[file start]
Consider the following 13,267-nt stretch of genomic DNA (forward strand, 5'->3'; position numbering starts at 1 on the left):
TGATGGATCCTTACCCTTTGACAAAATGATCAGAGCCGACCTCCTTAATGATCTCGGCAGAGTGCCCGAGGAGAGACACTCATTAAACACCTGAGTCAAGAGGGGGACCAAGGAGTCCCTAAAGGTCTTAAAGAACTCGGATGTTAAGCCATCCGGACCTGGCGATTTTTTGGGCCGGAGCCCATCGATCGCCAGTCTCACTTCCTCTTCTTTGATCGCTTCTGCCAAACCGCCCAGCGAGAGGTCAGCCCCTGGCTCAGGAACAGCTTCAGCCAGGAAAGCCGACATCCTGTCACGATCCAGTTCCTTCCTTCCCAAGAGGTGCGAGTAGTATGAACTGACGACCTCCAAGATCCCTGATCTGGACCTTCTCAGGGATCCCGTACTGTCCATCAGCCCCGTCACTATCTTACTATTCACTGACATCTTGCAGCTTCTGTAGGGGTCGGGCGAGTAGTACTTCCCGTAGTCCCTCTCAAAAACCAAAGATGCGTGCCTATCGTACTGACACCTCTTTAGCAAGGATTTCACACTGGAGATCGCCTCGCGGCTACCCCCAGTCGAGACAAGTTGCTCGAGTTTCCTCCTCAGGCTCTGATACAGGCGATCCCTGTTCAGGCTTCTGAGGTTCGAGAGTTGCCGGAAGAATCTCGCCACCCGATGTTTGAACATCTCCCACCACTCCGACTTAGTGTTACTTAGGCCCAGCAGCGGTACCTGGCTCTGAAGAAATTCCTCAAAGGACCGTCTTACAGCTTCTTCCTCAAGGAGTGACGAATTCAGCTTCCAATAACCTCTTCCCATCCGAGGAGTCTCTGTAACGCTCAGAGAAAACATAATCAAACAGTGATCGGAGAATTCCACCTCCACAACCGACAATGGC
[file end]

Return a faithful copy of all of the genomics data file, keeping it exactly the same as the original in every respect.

Consider the following 13,267-nt stretch of genomic DNA (forward strand, 5'->3'; position numbering starts at 1 on the left):
TGATGGATCCTTACCCTTTGACAAAATGATCAGAGCCGACCTCCTTAATGATCTCGGCAGAGTGCCCGAGGAGAGACACTCATTAAACACCTGAGTCAAGAGGGGGACCAAGGAGTCCCTAAAGGTCTTAAAGAACTCGGATGTTAAGCCATCCGGACCTGGCGATTTTTTGGGCCGGAGCCCATCGATCGCCAGTCTCACTTCCTCTTCTTTGATCGCTTCTGCCAAACCGCCCAGCGAGAGGTCAGCCCCTGGCTCAGGAACAGCTTCAGCCAGGAAAGCCGACATCCTGTCACGATCCAGTTCCTTCCTTCCCAAGAGGTGCGAGTAGTATGAACTGACGACCTCCAAGATCCCTGATCTGGACCTTCTCAGGGATCCCGTACTGTCCATCAGCCCCGTCACTATCTTACTATTCACTGACATCTTGCAGCTTCTGTAGGGGTCGGGCGAGTAGTACTTCCCGTAGTCCCTCTCAAAAACCAAAGATGCGTGCCTATCGTACTGACACCTCTTTAGCAAGGATTTCACACTGGAGATCGCCTCGCGGCTACCCCCAGTCGAGACAAGTTGCTCGAGTTTCCTCCTCAGGCTCTGATACAGGCGATCCCTGTTCAGGCTTCTGAGGTTCGAGAGTTGCCGGAAGAATCTCGCCACCCGATGTTTGAACATCTCCCACCACTCCGACTTAGTGTTACTTAGGCCCAGCAGCGGTACCTGGCTCTGAAGAAATTCCTCAAAGGACCGTCTTACAGCTTCTTCCTCAAGGAGTGACGAATTCAGCTTCCAATAACCTCTTCCCATCCGAGGAGTCTCTGTAACGCTCAGAGAAAACATAATCAAACAGTGATCGGAGAATTCCACCTCCACAACCGACAATGGC